London, April 18, 1903
Just before I left Paris Capt. Ferber advised me that he had rebuilt his apparatus and was about to use it from a higher mountain and to attempt longer glides. I at once wrote and telegraphed to dissuade him, and now have a letter which I translate as follows:
April 16, '03 Dear Sir.
I have heeded you and have made no glides on the mountain. Today I receive your letter of 11th and I note that Mr. Wright cannot build me a machine until next winter. This does not matter, for I care for only one thing: it is to receive lessons from him and to make a few glides upon his favorable ground. Ask him whether he is to go this year to Kitty Hawk, and whether he sees any objection to my coming to see him and to take lessons from him. If he consents we can discuss on the ground the purchase of a new machine.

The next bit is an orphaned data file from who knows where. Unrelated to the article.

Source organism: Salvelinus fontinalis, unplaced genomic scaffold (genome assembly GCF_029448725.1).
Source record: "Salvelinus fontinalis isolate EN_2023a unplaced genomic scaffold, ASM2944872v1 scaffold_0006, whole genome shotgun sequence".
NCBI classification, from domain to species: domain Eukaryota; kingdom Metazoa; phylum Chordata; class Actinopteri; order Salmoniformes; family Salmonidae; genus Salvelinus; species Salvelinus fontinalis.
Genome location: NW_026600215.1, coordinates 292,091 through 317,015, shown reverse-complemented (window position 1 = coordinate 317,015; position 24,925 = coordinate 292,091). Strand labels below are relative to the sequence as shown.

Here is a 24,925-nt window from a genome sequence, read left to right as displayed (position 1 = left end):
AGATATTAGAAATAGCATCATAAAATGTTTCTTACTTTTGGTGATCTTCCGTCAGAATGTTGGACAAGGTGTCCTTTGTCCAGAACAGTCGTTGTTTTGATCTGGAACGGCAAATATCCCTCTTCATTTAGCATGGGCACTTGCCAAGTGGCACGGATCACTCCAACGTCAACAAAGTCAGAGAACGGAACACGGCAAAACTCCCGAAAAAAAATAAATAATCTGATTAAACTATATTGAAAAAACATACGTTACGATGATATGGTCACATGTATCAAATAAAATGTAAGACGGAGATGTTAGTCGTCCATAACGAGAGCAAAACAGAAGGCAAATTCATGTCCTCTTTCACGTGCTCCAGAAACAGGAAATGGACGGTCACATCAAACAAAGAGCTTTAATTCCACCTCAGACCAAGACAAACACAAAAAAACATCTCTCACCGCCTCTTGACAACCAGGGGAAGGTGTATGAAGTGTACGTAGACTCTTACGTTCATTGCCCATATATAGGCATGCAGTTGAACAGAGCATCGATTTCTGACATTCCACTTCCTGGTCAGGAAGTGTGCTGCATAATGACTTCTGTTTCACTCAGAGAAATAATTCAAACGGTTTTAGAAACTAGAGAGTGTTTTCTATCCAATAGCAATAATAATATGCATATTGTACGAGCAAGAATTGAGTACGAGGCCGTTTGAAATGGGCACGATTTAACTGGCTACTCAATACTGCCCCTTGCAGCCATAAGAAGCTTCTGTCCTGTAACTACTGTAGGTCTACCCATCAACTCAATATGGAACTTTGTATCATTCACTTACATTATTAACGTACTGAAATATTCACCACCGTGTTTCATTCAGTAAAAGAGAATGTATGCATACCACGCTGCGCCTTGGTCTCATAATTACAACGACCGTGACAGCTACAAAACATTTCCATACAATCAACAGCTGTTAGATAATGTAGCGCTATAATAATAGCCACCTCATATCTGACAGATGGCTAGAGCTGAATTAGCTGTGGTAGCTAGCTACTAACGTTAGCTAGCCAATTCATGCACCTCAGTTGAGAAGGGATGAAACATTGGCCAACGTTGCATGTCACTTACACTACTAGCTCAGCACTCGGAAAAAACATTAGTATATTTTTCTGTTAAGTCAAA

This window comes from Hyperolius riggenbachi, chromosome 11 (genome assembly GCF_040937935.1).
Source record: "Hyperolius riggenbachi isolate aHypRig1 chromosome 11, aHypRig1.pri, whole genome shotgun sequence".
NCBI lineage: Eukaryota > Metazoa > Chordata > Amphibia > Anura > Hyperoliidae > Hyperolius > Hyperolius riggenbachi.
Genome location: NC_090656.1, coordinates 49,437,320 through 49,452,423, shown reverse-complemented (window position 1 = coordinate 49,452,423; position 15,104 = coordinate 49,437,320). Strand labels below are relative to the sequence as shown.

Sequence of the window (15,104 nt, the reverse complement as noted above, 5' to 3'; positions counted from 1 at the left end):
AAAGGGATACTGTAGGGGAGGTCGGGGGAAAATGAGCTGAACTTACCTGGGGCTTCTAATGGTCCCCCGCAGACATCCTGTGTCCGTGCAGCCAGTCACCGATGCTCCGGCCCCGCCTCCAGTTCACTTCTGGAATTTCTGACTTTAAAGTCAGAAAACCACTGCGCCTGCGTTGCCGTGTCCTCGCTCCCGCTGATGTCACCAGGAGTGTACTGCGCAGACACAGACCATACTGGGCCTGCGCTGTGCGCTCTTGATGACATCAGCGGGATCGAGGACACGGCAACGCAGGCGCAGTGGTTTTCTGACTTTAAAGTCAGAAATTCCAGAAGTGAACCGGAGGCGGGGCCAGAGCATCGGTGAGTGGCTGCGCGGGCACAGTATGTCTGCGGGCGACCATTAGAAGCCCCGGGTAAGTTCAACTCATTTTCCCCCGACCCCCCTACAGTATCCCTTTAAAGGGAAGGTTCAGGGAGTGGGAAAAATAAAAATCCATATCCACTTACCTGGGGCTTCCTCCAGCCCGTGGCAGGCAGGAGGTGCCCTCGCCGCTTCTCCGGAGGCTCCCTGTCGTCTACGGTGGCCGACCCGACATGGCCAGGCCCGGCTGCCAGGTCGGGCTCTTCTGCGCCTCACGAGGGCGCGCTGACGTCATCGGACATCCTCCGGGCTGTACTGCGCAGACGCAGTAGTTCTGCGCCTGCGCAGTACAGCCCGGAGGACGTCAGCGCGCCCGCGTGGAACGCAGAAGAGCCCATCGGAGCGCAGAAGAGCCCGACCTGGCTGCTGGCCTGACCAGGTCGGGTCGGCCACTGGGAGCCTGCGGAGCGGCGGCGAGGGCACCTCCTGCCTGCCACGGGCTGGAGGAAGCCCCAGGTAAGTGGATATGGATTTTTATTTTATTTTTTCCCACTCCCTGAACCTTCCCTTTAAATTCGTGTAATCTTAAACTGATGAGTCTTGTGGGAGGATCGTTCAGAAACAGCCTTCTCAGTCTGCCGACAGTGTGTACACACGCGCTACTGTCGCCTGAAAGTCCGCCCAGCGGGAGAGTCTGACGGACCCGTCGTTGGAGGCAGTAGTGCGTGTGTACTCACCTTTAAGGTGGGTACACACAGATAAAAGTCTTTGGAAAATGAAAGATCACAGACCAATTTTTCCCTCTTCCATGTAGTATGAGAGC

I believe that it will be reasonably easy to obtain leave of absence to go to America; but we must always reckon upon the possible caprices of the military authorities.
Yours very truly,
17th Batterie Alpine
If you think it best, you can write to him direct, for he reads English, although with some difficulty, or we may talk it over when I see you, and I will then write to him.
I have engaged passage on the North German Lloyd Kronprinz Wilhelm which sails from Southampton on the 29th.
I am getting in touch with British aeronauts, and finding out
what is going on. Having already done so in Italy, Austria, Germany, and France,
I shall have a good survey of the whole field. I do not now believe that any
nation is ahead of our own.
Wilbur Wright to Octave Chanute, May 11, 1903